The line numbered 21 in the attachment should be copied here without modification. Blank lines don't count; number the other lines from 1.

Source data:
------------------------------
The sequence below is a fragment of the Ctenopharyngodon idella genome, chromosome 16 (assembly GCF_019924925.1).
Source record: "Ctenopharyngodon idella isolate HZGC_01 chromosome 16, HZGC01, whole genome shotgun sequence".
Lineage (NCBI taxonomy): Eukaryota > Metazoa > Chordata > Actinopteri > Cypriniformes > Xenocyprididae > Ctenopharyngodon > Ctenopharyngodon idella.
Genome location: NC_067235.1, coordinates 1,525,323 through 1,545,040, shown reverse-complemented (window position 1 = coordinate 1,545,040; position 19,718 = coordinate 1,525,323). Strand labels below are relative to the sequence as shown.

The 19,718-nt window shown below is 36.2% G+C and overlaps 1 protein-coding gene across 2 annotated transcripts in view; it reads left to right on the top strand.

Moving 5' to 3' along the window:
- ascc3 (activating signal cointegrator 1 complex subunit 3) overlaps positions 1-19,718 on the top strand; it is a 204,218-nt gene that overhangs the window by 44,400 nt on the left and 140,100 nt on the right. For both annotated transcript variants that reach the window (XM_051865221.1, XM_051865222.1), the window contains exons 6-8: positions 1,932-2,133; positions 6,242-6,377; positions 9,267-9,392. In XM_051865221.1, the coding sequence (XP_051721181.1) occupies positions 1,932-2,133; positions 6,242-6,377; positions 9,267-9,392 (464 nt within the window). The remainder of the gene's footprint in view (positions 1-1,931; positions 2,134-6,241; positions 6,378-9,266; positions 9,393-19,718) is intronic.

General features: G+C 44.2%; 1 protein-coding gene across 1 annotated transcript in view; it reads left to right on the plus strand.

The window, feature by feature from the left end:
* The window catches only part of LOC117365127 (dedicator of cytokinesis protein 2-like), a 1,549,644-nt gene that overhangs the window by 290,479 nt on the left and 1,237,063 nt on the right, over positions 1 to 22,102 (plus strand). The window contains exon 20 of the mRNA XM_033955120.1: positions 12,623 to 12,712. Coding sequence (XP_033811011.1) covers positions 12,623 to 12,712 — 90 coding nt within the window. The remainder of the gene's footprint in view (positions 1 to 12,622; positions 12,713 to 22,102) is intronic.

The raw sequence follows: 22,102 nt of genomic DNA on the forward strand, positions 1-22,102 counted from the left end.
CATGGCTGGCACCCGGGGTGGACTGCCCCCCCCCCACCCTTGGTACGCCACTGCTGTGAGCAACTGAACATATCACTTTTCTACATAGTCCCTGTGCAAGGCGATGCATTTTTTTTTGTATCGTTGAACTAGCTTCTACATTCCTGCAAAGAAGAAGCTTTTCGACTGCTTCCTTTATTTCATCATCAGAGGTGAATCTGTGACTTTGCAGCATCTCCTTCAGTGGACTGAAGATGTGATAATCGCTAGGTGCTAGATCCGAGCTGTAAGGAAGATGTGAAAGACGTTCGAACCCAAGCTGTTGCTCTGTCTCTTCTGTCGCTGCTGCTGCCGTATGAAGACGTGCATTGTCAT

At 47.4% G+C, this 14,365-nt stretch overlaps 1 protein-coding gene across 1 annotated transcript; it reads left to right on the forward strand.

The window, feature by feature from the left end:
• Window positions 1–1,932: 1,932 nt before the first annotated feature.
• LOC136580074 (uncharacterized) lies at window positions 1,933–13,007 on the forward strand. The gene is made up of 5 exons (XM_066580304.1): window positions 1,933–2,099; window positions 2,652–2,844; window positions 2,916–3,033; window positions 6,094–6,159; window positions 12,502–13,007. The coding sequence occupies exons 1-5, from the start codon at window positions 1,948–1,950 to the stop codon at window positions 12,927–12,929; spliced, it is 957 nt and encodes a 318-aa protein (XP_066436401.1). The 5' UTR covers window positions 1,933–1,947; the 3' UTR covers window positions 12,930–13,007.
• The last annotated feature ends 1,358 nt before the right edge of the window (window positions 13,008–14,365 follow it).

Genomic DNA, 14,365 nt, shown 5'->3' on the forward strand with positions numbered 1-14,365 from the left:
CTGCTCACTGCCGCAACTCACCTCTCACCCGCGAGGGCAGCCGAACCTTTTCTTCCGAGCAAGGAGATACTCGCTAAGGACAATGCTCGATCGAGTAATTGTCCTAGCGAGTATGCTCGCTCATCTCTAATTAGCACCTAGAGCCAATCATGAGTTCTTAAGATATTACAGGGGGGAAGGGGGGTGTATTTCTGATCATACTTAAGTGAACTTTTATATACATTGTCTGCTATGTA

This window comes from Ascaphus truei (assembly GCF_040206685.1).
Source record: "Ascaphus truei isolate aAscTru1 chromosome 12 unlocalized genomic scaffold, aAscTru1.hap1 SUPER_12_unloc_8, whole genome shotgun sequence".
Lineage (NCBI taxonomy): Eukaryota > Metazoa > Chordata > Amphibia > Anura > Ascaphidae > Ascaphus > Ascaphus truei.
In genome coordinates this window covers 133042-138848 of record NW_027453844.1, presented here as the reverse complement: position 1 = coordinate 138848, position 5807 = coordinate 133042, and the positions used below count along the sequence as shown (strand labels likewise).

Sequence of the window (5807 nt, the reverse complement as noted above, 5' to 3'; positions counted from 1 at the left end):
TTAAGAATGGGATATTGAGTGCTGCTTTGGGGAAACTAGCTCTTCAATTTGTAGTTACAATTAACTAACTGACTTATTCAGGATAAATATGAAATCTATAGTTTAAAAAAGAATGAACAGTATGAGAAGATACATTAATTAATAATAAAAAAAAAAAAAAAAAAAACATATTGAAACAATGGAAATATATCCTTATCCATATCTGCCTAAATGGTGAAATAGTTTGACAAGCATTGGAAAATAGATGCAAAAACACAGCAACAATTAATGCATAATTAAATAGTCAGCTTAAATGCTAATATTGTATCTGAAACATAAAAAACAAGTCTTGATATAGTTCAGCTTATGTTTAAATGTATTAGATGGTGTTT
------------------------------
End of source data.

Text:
Source record: "Ascaphus truei isolate aAscTru1 chromosome 12 unlocalized genomic scaffold, aAscTru1.hap1 SUPER_12_unloc_8, whole genome shotgun sequence".